Every Sunday this summer, we'll be taking an historical tour of the Hollywood blockbuster by examining an older film that is in some way a spiritual precursor to one of the weekend's wide releases. This week: X-Men: First Class may or may not be the most ill-advised of the summer's superhero movies, but it's hard to argue that this story is screaming to be told, given how thoroughly the backstory was exposited in the earlier entries in the franchise. Then again, there can be worse things than having a modestly unnecessary prequel - such as having TWO inordinately unnecessary prequels competing with each other.

(Part 2 of 2. Be sure to check out the companion review!)

Let us give the Morgan Creek people their due: Dominion: Prequel to the Exorcist would have been a disaster at the box office. So from their end, Exorcist: The Beginning probably seemed like a smart bet. Stripped of everything that made it meaningful, if hectoring, the Exorcist prequel predictably turned into a screaming mess of over-the-top Satanic imagery and bombast, exactly what you would expect from Harlin, a director whose movies have always been chiefly marked not just by their barbaric editing and functional cinematography, but by the extraordinary noise accompanying their visual emptiness.

The opening tells us two things that will serve to explain just how much less ambitious and crappier The Beginning shall be than its cousin. First, there is only a small dollop of 1944 footage that reveals absolutely nothing of what happened, before we hop to 1949, to find Merrin (still Skarsgård) officially retired from the priest business - a detail suggesting that Harlin and Hawley don't have a very good a handle on how the Catholic Church works - working as an archaeologist in Cairo. This is because the information of that awful event during the war isn't going to serve as the backdrop for Merrin's story, the way it did in Dominion; it's instead going to be a garden-variety dark secret to be doled out in tiny doses, serving to tease the viewer along and come as a shock when it happens. Because a man's spiritual crisis isn't sexy, you see, and removing this knowledge until much later makes Merrin's crisis far less definite and meaningful.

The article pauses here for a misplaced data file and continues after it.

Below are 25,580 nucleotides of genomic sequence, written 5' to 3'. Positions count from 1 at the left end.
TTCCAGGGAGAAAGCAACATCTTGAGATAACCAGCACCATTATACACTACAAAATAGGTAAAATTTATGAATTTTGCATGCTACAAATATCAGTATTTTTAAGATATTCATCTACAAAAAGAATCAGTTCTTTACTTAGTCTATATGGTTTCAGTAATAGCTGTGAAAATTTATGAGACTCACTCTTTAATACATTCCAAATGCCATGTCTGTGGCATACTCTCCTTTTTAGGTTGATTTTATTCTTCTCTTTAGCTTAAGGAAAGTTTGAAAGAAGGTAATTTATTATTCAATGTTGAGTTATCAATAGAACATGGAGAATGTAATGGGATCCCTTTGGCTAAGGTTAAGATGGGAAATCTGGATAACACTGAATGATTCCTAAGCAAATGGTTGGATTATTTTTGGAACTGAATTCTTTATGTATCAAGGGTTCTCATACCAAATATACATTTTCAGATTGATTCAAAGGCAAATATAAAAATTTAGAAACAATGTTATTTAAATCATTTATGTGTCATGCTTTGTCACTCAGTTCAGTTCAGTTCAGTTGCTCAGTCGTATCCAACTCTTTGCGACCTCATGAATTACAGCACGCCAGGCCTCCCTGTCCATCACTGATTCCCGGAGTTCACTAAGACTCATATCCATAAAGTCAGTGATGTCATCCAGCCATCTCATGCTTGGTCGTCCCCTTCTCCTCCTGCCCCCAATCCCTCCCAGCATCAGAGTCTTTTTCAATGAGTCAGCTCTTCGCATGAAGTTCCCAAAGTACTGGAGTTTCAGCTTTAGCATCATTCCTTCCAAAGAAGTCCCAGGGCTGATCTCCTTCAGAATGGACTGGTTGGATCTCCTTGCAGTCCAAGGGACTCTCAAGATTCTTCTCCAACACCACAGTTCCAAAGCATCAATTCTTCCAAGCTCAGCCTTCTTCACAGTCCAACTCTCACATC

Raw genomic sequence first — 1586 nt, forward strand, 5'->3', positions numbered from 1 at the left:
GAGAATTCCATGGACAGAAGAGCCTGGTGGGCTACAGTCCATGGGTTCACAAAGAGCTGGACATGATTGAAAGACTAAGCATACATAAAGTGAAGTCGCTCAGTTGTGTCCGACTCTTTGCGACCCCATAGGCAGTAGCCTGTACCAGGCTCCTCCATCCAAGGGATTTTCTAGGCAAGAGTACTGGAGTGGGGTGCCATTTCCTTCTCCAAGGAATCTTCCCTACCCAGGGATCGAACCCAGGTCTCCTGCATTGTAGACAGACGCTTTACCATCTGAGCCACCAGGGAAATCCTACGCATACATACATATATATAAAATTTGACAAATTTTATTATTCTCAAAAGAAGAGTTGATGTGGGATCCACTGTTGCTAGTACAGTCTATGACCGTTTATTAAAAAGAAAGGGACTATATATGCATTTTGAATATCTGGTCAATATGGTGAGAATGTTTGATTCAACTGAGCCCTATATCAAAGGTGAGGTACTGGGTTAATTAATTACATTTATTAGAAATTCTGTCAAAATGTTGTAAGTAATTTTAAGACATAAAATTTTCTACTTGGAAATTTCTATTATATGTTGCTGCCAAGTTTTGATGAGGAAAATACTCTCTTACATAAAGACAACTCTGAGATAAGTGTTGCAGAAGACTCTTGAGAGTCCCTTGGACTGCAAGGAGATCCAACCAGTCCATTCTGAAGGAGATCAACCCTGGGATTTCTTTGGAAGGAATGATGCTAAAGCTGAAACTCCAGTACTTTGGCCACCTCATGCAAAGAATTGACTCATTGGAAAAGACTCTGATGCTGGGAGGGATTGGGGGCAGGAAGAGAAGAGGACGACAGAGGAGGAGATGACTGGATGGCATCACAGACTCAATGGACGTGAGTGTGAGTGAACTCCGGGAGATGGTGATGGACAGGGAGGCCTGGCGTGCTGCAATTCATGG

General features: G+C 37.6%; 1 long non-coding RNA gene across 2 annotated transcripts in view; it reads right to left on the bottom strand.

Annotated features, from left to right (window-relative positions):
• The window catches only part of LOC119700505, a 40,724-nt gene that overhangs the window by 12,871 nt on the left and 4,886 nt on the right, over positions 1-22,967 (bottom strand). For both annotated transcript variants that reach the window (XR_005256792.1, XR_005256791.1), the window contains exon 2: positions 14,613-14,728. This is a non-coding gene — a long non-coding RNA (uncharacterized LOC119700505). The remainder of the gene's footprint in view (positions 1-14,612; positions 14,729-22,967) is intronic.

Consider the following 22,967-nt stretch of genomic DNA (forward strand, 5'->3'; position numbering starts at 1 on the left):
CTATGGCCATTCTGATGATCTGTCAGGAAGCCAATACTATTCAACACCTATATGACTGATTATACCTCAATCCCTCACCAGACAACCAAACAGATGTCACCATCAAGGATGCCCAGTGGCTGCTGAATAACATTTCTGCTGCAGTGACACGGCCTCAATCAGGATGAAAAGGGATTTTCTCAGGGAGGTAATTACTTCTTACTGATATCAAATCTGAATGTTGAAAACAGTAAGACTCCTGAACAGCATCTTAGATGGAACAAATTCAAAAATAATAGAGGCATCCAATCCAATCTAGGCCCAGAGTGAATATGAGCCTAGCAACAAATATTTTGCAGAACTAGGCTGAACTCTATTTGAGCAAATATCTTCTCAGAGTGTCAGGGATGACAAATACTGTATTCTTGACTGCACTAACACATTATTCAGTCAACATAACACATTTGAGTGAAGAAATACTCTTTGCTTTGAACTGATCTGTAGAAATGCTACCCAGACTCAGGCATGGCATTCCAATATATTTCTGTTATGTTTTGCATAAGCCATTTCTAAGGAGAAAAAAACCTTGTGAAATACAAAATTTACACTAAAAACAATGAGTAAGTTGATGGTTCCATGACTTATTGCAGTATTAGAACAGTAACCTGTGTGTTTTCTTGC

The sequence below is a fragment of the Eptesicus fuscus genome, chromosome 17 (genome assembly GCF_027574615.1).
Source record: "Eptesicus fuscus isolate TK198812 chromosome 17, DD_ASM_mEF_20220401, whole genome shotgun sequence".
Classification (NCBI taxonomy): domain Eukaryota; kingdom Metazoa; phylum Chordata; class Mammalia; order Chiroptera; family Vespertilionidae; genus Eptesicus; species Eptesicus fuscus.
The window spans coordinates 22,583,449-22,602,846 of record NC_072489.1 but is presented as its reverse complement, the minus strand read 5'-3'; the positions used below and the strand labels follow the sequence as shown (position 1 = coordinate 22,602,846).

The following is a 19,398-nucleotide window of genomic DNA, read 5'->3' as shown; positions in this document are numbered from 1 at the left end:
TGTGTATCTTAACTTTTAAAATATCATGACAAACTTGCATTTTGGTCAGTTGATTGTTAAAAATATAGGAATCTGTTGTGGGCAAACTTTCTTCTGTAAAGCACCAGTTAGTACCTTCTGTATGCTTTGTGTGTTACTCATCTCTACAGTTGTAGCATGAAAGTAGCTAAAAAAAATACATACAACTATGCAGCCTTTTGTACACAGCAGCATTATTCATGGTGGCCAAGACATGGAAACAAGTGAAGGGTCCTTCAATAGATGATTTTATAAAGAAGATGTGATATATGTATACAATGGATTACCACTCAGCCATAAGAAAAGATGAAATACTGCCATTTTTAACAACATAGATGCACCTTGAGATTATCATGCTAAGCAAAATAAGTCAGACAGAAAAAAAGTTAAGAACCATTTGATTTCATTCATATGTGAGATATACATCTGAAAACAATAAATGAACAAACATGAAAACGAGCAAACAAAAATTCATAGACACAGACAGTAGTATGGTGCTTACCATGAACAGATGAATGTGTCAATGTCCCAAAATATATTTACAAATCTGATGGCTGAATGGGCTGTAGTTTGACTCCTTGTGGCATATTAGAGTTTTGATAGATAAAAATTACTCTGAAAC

Second, Harlin lets Storaro go right ahead with the 2:1, and indulges in some hellaciously pushy post-production color work to bathe everything in the movie with a golden hue (thankfully, in 2004, the dread orange 'n teal wasn't a thing yet, because Harlin is absolutely not the kind of filmmaker to let a thing like that go by). To grossly oversimplify things, 1.85:1 is the aspect ratio of human stories, good for close-ups and medium shots; wider ratios are for landscapes and group shots, and a sense of the "epic" that more often than not sacrifices our ability to connect so well with individual people.

This time around, Merrin is sent to the small village (which we are told now is in Kenya) at the behest of a private collector who has heard tell of an ancient church - more ancient than should be possible in that region - and hopes the ex-priest can find a certain specific artifact (a smaller version of the Pazuzu head as seen in the original Exorcist) there.